WASHINGTON – The National Park Service has proposed to modify the regulation governing the gathering of plants in national parks. The rule would allow citizens of federally recognized American Indian tribes with traditional associations to areas within specific units of the NPS to gather and remove plants or plant parts for traditional purposes. The gathering and removal allowed by the rule would be governed by agreements that may be entered into between the NPS and the tribes, and would also be subject to permits that identify the tribal members who may conduct these activities. The rule would prohibit commercial uses of gathered materials. To be published on April 20 in the Federal Register, “Gathering of Certain Plants or Plant Parts by Federally Recognized Indian Tribes for Traditional Purposes,” will be open for public comment for 90 days through July 20. “The proposed rule respects tribal sovereignty and the government-to-government relationship between the United States and the tribes,” said NPS Director Jonathan B. Jarvis. “It also supports the mission of the National Park Service and the continuation of unique cultural traditions of American Indians.” Many units of the NPS contain resources important to the continuation of American Indian cultures. Indian tribes have actively sought the ability to gather and use plant resources for traditional purposes such as basketry and traditional medicines while ensuring the sustainability of plant communities in parks. At the same time, park managers and law enforcement officers need clear guidance regarding their responsibilities for enforcing park regulations with respect to the use of park resources by American Indians. The proposal provides an approach to plant collecting by members of federally recognized tribes that can be applied across the NPS. In drafting the proposed rule, NPS staff met with or contacted more than 120 Indian tribes. Tribal consultation that followed indicates that the approach taken in the proposed rule would address the need for gathering while respecting tribal sovereignty. Comments on the proposed rule should reference the NPS and Regulation Identifier Number (RIN) 1024-AD84, and can be submitted online through the Federal Rulemaking Portal: <a href="" target="_blank"></a>, which provides instructions for submitting comments; or by mail to: National Park Service, Joe Watkins, Office of Tribal Relations and American Cultures, 1201 Eye Street NW, Washington, D.C. 20005. Comments and suggestions on the information collection requirements in the proposed rule should be sent to the Desk Officer for the Department of the Interior at OMB-OIRA by fax at 202-395-5806 or by email to Comments by email should be sent to <a href="mailto:"></a> or by mail to: Information Collection Clearance Officer, National Park Service, 1849 C Street, NW, Washington, D.C. 20240. Reference “1024-AD84” in the subject line.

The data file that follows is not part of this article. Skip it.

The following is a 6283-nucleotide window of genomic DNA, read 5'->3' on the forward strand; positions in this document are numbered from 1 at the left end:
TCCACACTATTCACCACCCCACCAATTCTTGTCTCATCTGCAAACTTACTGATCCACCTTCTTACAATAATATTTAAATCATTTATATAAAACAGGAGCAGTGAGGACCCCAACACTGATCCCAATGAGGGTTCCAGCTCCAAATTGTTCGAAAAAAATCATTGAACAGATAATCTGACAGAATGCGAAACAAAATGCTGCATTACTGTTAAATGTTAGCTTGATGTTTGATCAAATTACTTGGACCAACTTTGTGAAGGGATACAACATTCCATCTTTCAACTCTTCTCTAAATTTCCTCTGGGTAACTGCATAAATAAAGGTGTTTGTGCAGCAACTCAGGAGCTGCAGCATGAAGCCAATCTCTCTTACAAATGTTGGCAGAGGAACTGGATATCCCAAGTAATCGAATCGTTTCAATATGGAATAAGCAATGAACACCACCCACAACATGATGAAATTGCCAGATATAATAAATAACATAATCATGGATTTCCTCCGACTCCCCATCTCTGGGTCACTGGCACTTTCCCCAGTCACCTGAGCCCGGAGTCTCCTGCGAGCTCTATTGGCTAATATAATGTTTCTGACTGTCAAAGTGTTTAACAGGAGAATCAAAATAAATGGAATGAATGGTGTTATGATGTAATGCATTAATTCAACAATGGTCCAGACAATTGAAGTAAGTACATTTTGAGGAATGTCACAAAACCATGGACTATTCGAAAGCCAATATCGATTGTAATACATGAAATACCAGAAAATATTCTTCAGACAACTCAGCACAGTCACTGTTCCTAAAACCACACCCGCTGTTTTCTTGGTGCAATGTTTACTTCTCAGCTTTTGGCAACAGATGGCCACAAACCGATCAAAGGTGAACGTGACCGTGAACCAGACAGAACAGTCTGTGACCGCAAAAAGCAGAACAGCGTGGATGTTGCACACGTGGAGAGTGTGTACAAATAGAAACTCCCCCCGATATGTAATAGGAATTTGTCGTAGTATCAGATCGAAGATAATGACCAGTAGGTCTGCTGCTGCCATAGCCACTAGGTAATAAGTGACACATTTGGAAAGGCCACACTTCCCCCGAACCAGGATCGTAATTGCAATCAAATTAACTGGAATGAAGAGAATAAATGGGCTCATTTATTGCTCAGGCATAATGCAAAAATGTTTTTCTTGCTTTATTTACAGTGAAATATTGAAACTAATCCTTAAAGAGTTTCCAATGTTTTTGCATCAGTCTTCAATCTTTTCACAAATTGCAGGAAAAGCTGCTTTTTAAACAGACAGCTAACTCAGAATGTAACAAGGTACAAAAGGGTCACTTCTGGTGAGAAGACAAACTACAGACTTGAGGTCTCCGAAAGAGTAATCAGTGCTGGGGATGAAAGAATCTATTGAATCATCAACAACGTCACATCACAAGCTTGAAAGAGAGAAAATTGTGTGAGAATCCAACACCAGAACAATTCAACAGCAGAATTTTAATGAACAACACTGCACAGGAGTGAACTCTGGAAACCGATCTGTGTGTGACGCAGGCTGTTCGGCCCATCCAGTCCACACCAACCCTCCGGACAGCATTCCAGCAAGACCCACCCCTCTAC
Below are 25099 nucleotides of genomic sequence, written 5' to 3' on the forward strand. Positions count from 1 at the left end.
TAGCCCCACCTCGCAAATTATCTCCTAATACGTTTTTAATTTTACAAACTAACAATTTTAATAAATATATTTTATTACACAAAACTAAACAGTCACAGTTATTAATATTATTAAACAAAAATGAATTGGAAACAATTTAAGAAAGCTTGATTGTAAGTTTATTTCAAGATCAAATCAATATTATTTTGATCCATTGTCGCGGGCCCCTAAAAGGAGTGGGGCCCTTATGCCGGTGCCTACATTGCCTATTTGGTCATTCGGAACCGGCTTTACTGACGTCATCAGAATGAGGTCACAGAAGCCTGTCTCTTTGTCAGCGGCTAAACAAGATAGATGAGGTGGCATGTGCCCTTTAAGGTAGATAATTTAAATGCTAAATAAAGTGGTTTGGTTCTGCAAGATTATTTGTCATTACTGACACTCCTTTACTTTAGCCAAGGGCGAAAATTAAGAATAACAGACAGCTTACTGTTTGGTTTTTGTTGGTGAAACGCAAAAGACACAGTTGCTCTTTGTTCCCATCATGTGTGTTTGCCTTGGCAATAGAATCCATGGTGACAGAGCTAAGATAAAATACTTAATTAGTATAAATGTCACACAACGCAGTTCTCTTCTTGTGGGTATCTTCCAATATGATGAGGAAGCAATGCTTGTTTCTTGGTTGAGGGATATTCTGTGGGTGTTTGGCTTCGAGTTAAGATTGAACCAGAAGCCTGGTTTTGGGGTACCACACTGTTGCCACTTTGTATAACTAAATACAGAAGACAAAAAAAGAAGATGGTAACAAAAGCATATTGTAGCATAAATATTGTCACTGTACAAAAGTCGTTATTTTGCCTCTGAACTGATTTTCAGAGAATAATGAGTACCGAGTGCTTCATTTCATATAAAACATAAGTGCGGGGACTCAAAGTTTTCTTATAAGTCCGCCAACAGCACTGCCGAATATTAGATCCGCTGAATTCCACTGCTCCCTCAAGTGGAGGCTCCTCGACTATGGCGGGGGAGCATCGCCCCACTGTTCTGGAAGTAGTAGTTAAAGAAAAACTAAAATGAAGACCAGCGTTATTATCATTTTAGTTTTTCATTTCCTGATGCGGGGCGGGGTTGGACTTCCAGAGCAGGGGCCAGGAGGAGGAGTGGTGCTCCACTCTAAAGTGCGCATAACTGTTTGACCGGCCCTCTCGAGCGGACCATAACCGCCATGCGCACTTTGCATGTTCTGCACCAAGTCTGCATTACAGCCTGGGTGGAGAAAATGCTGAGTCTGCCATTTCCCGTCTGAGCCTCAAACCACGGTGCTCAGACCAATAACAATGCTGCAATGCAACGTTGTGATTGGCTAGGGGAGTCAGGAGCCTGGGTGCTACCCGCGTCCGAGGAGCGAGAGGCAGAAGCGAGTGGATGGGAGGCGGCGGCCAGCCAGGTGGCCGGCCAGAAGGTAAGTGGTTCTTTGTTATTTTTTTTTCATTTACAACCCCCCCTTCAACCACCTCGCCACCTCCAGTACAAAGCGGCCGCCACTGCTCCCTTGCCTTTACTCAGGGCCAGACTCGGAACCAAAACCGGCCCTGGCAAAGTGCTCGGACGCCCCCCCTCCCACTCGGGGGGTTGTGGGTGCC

05/02/2015 12:00 PM
CLAREMORE, Okla. – The Will Rogers Memorial Museum will host the “Will on the Hill” music festival beginning at noon on May 16. Rogers County native Beau Jennings and his band the Tigers will headline the festival. Jennings, who appeared in concert at the museum two years ago, will play his new album/project, “The Verdigris: in Search of Will Rogers.” To prepare for the project, Jennings, of Inola, retraced the steps in Will’s life, traveling from his Indian Territory birthplace to Alaska, where he and Wiley Post perished in a plane crash. As he traveled to major locations in Will’s life, he recorded new songs written on the way, inspired by nature and places. Activities will begin with a live podcast from noon to 1 p.m. with Bart Taylor, Will Rogers Memorial Museum assistant curator for education and Jacob Krumwiede, Museum assistant director, in an interview with Jennings about the process of writing his Will Rogers’ influenced album. “He will play a song or two on his acoustic guitar to show and talk about his songs,” Taylor said. Cody Brewer, associated with the Woody Guthrie Center in Tulsa, will be putting on a Will Rogers’ themed songwriting class for kids from 1-2 p.m. in the museum’s theatre. He will involve youngsters in songwriting and more specifically, writing about Will Rogers. He does this program at the Woody Guthrie Center, which builds kids’ excitement building as their creativity is aroused using Oklahoma history to tell a story. Other bands and performers are being lined up for the festival from 2-10 p.m. Those other bands include: “Annie Oakley,” an all-girl band founded by singer-songwriters Sophia and Grace Babb, is added to the list of musicians. Their music is described as Americana with a combination of folk, bluegrass, country, indie and soul. The sisters are descendants of both Comanche and pioneer Land Run stock and share the Ulster Scots heritage of Woody Guthrie and Merle Haggard. “Grazzhopper” has a foundation of bluegrass and country. Frontman Cody Brewer draws from influences of his family and surroundings. Grazzhopper’s songs discuss everything from trials and tribulations of life to the power of joy. Other bands and singers expected are Travis Linville, Dana Louise and Joe Mack. Linville has appeared on the David Letterman show and played multi-instrumentals with Hayes Carll on stages across North America, the United Kingdom, Australia, Denmark and Norway. Joe Mack is a singer, songwriter, producer, and teacher with a 30-year history of performing in a variety of situations. At the same time the grounds will be teeming with the Tulsa Windriders, a kite experience, artists and food trucks. Sponsors include Cherokee Nation, Cherokee Nation Businesses, Oklahoma Arts Council and Will Rogers Memorial Foundation.